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Pa. keeps police misconduct records secret

Pennsylvania laws that have long protected police from scrutiny are under a microscope, following the viral video of George Floyd’s final moments.
If a police officer has a history of misconduct, can the public know?
That is the question many are asking, following reports that the officer seen kneeling on George Floyd's neck had multiple complaints.
The answer in Pennsylvania may surprise you.
The public is demanding transparency that many state laws don’t afford.
“The police do not give up information about their background,” Joel Sansone, a civil defense attorney out of Pittsburgh, said.
For civil defense attorneys like Sansone, who have tried countless cases involving police misconduct and excessive force, not having access to an officer’s professional history is damaging to a case.
“As a juror, if you were being asked to decide whether or not a police officer committed the misconduct that he's accused of committing, wouldn't you want to know if he'd done the same thing before,” Sansone asked.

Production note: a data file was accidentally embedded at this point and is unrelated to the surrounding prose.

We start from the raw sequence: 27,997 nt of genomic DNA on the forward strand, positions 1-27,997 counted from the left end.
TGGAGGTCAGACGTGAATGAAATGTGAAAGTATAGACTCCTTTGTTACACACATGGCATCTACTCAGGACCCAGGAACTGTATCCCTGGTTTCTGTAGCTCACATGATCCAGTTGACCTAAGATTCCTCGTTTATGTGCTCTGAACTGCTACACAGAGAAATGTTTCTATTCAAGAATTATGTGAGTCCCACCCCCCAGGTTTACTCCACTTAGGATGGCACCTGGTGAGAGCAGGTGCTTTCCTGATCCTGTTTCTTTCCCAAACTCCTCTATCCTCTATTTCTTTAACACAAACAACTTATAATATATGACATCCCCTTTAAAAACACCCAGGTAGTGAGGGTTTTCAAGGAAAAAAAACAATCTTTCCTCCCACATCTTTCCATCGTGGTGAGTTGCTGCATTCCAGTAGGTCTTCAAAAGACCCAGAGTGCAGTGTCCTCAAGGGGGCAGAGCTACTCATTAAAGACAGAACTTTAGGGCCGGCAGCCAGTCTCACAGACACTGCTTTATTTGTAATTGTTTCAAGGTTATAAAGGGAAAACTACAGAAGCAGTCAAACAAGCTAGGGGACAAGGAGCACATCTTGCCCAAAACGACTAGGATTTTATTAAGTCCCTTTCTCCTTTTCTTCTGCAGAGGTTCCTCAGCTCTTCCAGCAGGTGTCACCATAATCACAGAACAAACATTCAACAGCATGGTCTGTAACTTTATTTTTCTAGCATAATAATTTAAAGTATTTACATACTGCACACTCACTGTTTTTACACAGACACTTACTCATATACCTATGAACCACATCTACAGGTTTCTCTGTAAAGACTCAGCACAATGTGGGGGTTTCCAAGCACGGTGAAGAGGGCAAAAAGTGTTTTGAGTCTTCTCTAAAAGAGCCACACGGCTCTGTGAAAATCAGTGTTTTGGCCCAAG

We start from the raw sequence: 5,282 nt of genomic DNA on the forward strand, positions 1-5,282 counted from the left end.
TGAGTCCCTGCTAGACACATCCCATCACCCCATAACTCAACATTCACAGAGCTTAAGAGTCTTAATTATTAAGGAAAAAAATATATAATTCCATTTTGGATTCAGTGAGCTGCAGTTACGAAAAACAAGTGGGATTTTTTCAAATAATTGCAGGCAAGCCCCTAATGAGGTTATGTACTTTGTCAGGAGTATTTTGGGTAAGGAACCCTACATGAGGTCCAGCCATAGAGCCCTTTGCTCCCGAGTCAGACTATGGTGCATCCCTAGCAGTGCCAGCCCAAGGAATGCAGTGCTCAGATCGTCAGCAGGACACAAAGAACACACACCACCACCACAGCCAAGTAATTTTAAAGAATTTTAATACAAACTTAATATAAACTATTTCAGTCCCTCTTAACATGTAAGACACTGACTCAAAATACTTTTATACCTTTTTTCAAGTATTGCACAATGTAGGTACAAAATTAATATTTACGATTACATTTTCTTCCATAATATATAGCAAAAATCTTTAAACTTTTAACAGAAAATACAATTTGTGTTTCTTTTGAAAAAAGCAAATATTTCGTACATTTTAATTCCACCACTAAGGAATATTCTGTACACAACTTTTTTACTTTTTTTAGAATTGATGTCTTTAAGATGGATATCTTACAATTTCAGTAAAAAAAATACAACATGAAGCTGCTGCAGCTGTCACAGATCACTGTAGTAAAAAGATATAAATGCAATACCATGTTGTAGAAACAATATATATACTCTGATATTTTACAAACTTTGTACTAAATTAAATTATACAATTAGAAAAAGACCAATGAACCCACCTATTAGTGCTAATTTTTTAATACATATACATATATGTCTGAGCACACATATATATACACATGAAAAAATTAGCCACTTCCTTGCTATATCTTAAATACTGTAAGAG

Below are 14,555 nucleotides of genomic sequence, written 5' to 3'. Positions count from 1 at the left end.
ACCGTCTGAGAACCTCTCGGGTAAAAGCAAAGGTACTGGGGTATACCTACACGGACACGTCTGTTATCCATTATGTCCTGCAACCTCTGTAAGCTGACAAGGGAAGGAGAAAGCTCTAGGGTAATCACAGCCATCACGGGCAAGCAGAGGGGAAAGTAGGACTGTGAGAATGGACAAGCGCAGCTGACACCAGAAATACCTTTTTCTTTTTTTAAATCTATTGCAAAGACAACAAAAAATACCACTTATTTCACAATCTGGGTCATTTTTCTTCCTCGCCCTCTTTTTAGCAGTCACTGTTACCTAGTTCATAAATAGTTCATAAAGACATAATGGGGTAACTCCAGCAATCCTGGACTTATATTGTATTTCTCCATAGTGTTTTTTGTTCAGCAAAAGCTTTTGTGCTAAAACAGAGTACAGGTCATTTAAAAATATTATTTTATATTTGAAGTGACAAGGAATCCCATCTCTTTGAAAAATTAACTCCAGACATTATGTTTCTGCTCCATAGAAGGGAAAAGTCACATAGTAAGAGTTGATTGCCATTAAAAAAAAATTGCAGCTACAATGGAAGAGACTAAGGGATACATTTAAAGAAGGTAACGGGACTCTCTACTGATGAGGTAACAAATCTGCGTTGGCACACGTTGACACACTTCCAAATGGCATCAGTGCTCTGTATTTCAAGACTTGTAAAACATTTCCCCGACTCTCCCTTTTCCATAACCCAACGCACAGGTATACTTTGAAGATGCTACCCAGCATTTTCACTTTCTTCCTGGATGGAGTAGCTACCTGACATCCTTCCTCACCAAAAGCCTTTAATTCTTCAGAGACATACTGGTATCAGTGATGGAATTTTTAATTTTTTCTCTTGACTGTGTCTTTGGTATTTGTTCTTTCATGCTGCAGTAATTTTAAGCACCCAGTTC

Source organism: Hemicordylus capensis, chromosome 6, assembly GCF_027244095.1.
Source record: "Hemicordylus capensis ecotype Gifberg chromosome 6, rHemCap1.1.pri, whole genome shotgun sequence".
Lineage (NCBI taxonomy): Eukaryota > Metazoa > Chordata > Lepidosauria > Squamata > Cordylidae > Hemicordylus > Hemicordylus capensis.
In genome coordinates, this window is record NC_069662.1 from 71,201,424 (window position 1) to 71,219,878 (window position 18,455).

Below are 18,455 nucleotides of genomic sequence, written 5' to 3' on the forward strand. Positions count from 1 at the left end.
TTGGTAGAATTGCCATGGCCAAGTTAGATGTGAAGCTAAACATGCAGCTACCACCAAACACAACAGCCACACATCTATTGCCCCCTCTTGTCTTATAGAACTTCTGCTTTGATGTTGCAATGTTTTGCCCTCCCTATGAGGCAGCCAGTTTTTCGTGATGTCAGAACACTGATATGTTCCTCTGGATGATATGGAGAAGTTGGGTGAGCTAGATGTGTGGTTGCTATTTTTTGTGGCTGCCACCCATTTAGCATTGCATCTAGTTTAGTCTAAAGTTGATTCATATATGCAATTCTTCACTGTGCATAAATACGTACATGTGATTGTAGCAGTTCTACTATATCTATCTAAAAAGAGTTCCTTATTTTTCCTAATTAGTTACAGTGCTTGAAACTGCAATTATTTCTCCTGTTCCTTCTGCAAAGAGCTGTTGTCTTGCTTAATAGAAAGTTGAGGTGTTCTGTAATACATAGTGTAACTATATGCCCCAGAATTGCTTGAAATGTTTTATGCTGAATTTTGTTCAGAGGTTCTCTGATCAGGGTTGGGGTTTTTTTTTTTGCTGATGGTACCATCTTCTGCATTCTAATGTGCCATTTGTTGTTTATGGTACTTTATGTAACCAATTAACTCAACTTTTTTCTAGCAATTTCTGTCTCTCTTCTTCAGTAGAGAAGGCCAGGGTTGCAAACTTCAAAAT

The Minneapolis officer who pressed his knee on Floyd’s neck for nearly nine minutes, causing Floyd's death, had 18 previous complaints. In Pennsylvania, this information could be hidden.
Only 12 states have public police records, and while some have limited access, Devon Jacobs, attorney to George Floyd's family, said Pennsylvania is one of 23 states that prohibits any form of that record to be shared.
“Why wouldn't a police department want these records out there, to build trust, and to keep the public's trust,” Jacobs asked.
Locally, Harrisburg Mayor Eric Papenfuse put together a roundtable of law enforcement to discuss their reporting practices when force is used.
"Any instance when force is used, we want a document from the officer's perspective of what happened, what took place, so we can track," Lt. Russel Widner Jr., with the Harrisburg Police Department, said.
But, are internal reports enough, if the public can’t access the records?
Jacobs says "no," emphasizing that this unsealing of police records is a congressional issue.
“We don't even have a set of national standards," Jacobs said. "I mean, what profession do you know where there are no national standards that apply?"
Pennsylvania’s new Right to Know Act provides various open records, but includes exceptions that protect state officials, including police.

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